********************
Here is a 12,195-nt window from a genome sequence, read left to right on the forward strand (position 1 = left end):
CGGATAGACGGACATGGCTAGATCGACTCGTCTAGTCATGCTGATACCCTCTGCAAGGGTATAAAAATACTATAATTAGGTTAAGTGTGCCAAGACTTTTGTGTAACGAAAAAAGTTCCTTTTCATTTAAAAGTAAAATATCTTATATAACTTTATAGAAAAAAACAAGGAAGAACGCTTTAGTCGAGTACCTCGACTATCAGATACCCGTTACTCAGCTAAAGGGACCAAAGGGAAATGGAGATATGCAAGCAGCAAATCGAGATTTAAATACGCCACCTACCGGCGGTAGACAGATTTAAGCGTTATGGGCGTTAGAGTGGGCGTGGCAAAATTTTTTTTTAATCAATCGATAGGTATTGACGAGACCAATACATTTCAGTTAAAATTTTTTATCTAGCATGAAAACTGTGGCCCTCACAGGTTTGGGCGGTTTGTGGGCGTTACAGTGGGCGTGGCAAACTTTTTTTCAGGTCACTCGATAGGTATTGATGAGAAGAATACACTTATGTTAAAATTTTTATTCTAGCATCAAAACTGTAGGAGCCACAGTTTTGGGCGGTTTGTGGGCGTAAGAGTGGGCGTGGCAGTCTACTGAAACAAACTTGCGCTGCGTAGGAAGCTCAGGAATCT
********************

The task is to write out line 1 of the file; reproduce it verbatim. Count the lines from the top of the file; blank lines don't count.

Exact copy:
Here is a 12,195-nt window from a genome sequence, read left to right on the forward strand (position 1 = left end):